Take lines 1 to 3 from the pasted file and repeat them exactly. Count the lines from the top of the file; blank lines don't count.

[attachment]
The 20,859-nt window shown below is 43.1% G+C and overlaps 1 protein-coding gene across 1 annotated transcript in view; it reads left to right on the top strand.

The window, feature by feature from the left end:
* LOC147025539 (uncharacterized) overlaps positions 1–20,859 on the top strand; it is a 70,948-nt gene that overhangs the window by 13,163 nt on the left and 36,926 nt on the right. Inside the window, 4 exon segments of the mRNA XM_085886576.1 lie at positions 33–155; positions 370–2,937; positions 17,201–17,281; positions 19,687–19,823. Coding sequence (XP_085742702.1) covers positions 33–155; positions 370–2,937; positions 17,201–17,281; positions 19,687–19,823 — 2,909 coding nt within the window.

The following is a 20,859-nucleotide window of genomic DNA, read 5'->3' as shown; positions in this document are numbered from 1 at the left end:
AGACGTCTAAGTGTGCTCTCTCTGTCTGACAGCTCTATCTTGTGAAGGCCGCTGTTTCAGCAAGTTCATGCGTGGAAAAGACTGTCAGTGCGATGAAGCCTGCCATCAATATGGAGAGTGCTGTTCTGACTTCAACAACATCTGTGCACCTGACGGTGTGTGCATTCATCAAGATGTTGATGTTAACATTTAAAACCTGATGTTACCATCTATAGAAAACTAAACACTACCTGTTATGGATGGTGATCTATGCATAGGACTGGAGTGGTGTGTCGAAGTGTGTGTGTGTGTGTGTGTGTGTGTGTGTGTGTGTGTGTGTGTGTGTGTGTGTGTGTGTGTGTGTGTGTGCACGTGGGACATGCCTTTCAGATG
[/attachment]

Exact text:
The 20,859-nt window shown below is 43.1% G+C and overlaps 1 protein-coding gene across 1 annotated transcript in view; it reads left to right on the top strand.

The window, feature by feature from the left end:
* LOC147025539 (uncharacterized) overlaps positions 1–20,859 on the top strand; it is a 70,948-nt gene that overhangs the window by 13,163 nt on the left and 36,926 nt on the right. Inside the window, 4 exon segments of the mRNA XM_085886576.1 lie at positions 33–155; positions 370–2,937; positions 17,201–17,281; positions 19,687–19,823. Coding sequence (XP_085742702.1) covers positions 33–155; positions 370–2,937; positions 17,201–17,281; positions 19,687–19,823 — 2,909 coding nt within the window.